As we learned on our tour, the Over-the Rhine neighborhood is an architectural gem. It is one of the largest historic districts in the United States, boasting over 350 acres of densely-packed 19th century brick Italianate and German Revival buildings. We saw many of those buildings on our tour. These included buildings that had been homes to some of the Christian Moerlein family, as well as buildings that had served as offices for brewery operations. The Rhinegeist Brewery, where our tour started, was an old Christian Moerlein bottling plant. Christian Moerlin was a German immigrant who established a brewery in 1853. The Christian Moerlein Brewery was one of over three dozen breweries in the Over-the-Rhine neighborhood. It grew to be the largest brewery in Ohio and the fifth largest in the United States.
By the end of the nineteenth century Cincinnati breweries were producing over a million barrels of beer annually. Almost all of this beer was consumed by the local population, In 1893 forty gallons of beer were consumed for every man, woman and child who lived in Cincinnati – this was two and a half times the national average. Cincinnati was home to over 1,800 saloons; one for every one hundred and sixty residents. The brewery workers themselves were huge consumers of beer, receiving free beer as a perk of the job. The volume of beer consumed by brewery workers was astonishing. Employees at the city’s Kaufmann Brewey, for example, typically drank 18 kegs of beer a day. This was an average of 35 glasses per worker.
A love of beer was one of the cultural traditions that the German immigrants brought with them to the United States. Up until around 1840 American beer was dominated by ales, which are darker beers made with top-fermenting yeast. Ales were popular in the United Kingdom and had been brought to the Americas by the first British immigrants. In contrast, in Germany, lager was the preferred beer style. Unlike ales, lagers are brewed with bottom-fermenting yeast. Lager yeast was introduced into the United States in 1840 by a German immigrant by the name of John Wagner. Wagner, who was from Bavaria, arrived in Philadelphia, PA, and used the yeast to brew lager for his friends and neighbors. He gave some of the yeast to a fellow brewer, John Manger, who then opened a brewery in Philadelphia . One of the key differences between between ales and lagers is that, as part of the brewing process, the latter undergo what is termed cold conditioning. During this cold conditioning stage, which may last anywhere between four and ten weeks, the beer is stored at a temperature between 33 and 34 degrees Fahrenheit. Indeed the term lager is a German word meaning to store. So the process of lagering is that of storing the beer. During lagering some of harsh flavors that result from the fermentation process are mellowed. Prior to the advent of refrigeration, breweries would lager their beer in lagering tunnels that were located underneath the brewery. These tunnels provided an environment that was cooler than above-ground storage facilities. As part of our tour we visited the lagering tunnels of Cincinnati’s old Jackson Brewery. The Jackson Brewery was open for thirty-two years, between 1887 and 1919.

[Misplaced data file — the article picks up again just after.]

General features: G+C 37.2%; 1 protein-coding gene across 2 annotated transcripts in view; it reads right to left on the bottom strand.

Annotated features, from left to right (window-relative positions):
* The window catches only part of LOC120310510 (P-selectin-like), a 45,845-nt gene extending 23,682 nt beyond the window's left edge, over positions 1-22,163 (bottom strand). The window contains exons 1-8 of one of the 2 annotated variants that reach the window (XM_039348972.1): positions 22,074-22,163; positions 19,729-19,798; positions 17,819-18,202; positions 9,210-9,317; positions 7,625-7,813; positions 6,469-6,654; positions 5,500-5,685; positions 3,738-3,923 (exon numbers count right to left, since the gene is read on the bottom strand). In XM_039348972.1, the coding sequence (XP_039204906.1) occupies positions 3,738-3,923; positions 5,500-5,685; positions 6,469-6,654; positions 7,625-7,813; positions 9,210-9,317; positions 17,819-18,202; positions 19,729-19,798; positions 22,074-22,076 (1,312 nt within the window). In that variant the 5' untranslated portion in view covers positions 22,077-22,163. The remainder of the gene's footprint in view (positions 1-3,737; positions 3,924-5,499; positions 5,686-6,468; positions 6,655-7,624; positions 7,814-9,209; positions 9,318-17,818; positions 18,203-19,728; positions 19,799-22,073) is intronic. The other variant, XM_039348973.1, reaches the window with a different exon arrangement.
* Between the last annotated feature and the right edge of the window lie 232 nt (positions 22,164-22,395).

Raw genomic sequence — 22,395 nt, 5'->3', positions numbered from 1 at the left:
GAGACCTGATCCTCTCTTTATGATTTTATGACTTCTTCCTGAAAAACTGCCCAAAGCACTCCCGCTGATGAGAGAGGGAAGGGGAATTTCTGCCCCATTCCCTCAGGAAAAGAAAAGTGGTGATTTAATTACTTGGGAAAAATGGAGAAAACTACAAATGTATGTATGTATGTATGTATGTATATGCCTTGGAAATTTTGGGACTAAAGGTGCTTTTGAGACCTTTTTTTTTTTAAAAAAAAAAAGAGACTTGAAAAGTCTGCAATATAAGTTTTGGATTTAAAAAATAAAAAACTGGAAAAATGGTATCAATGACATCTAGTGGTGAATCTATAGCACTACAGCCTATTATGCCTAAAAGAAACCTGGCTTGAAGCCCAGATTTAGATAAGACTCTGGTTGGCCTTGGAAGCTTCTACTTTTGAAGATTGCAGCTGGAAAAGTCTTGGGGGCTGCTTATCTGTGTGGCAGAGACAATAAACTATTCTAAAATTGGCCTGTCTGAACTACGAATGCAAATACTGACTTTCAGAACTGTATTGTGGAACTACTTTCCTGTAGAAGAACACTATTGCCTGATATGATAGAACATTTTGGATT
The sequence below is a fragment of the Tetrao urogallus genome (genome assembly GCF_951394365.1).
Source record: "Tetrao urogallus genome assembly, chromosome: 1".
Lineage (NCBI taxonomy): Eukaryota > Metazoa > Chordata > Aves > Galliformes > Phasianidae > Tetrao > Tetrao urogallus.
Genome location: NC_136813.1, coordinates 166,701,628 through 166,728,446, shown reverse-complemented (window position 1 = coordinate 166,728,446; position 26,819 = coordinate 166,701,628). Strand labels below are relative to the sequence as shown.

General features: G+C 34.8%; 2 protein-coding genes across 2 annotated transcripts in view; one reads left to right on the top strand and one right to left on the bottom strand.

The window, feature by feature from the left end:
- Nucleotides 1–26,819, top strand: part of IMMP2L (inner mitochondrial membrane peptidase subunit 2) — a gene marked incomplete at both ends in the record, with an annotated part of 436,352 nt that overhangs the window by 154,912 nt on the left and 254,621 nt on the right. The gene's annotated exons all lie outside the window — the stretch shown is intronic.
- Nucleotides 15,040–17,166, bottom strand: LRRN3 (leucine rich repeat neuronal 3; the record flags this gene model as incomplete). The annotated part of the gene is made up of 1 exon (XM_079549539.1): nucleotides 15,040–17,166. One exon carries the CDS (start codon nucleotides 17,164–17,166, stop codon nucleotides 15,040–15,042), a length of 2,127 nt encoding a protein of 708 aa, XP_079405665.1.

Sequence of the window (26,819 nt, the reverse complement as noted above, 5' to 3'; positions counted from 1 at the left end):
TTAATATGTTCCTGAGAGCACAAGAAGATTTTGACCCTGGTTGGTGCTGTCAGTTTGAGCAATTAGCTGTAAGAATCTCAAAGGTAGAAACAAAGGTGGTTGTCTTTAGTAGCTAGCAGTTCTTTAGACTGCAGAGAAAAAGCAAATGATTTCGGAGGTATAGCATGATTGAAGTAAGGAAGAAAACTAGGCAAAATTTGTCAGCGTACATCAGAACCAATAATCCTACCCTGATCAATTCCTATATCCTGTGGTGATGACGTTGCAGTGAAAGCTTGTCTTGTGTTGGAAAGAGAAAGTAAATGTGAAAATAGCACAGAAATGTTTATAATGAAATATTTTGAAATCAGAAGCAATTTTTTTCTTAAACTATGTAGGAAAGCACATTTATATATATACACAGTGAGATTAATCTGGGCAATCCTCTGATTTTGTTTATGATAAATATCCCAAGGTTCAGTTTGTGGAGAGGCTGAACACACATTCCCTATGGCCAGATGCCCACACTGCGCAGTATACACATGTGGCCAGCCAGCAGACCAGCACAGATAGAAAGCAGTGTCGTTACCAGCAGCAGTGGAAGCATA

The walking tour finished where it had started, at the Rhinegeist Brewery. Back at Rhinegeist we were given a tour of that brewery’s facilities. Rhinegeist is a relative newcomer to the craft brewing landscape, having been founded in 2013. In that short time it has experienced phenomenal growth; in 2016 Rhinegeist brewed fifty-seven thousand barrels of beer. The name Rhinegeist translates as “ghost of the Rhine”. It seems an appropriate name for a brewery that is (a) housed in an nineteenth century bottling plant and (b) is a key player in the brewing renaissance that is occurring in Cincinnati. In addition to Rhinegeist I also enjoyed a beer at Rivertown Brewery and Madtree Brewing Company on this visit to Cincinnati. On a previous trip back in February I had lunch at the brewery Taft’s Ale House. All the breweries were full of young people enjoying the fruits of the brewer’s labor. Today’s brewing landscape in Cincinnati is quite different than it was in the nineteenth century. The breweries are more geographically dispersed and are producing a much greater variety of beer styles than their nineteenth century counterparts. But there is no question that locally brewed beer in Cincinnati, as in almost every other American city, is back in vogue. To that I say “Prost”.
Stephens, Sarah. 2010. Cincinnati’s Brewing History. Charleston, SC: Arcadia Publishing.
Morgan, Michael D. 2010. Over-the-Rhine: When Beer Was King. Charleston, SC: The History Press.